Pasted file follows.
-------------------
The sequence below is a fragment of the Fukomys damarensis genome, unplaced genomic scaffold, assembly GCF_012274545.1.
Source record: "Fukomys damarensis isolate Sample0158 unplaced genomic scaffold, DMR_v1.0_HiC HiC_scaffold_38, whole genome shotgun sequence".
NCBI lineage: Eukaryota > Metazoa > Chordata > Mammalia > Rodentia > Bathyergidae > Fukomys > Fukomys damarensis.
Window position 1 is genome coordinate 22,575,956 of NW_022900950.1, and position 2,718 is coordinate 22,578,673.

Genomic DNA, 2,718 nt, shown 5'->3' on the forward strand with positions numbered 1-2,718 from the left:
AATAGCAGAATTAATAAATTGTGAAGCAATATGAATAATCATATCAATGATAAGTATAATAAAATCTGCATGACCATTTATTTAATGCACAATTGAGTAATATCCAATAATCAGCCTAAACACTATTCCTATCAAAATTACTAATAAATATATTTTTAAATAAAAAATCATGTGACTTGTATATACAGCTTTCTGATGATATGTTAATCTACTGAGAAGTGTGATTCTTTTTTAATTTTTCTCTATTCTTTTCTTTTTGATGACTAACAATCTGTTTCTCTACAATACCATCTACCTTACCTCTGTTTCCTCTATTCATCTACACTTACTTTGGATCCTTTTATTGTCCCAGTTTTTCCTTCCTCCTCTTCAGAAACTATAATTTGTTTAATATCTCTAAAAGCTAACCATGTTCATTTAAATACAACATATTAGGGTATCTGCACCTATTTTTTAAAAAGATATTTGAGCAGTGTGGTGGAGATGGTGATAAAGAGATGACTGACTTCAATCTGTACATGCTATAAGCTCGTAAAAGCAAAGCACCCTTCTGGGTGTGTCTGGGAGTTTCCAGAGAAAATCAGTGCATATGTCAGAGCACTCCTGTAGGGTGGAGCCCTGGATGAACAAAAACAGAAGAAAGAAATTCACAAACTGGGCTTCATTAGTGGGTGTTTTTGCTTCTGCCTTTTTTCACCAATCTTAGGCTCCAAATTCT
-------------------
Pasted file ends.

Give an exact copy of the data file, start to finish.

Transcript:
The sequence below is a fragment of the Fukomys damarensis genome, unplaced genomic scaffold, assembly GCF_012274545.1.
Source record: "Fukomys damarensis isolate Sample0158 unplaced genomic scaffold, DMR_v1.0_HiC HiC_scaffold_38, whole genome shotgun sequence".
NCBI lineage: Eukaryota > Metazoa > Chordata > Mammalia > Rodentia > Bathyergidae > Fukomys > Fukomys damarensis.
Window position 1 is genome coordinate 22,575,956 of NW_022900950.1, and position 2,718 is coordinate 22,578,673.

Genomic DNA, 2,718 nt, shown 5'->3' on the forward strand with positions numbered 1-2,718 from the left:
AATAGCAGAATTAATAAATTGTGAAGCAATATGAATAATCATATCAATGATAAGTATAATAAAATCTGCATGACCATTTATTTAATGCACAATTGAGTAATATCCAATAATCAGCCTAAACACTATTCCTATCAAAATTACTAATAAATATATTTTTAAATAAAAAATCATGTGACTTGTATATACAGCTTTCTGATGATATGTTAATCTACTGAGAAGTGTGATTCTTTTTTAATTTTTCTCTATTCTTTTCTTTTTGATGACTAACAATCTGTTTCTCTACAATACCATCTACCTTACCTCTGTTTCCTCTATTCATCTACACTTACTTTGGATCCTTTTATTGTCCCAGTTTTTCCTTCCTCCTCTTCAGAAACTATAATTTGTTTAATATCTCTAAAAGCTAACCATGTTCATTTAAATACAACATATTAGGGTATCTGCACCTATTTTTTAAAAAGATATTTGAGCAGTGTGGTGGAGATGGTGATAAAGAGATGACTGACTTCAATCTGTACATGCTATAAGCTCGTAAAAGCAAAGCACCCTTCTGGGTGTGTCTGGGAGTTTCCAGAGAAAATCAGTGCATATGTCAGAGCACTCCTGTAGGGTGGAGCCCTGGATGAACAAAAACAGAAGAAAGAAATTCACAAACTGGGCTTCATTAGTGGGTGTTTTTGCTTCTGCCTTTTTTCACCAATCTTAGGCTCCAAATTCT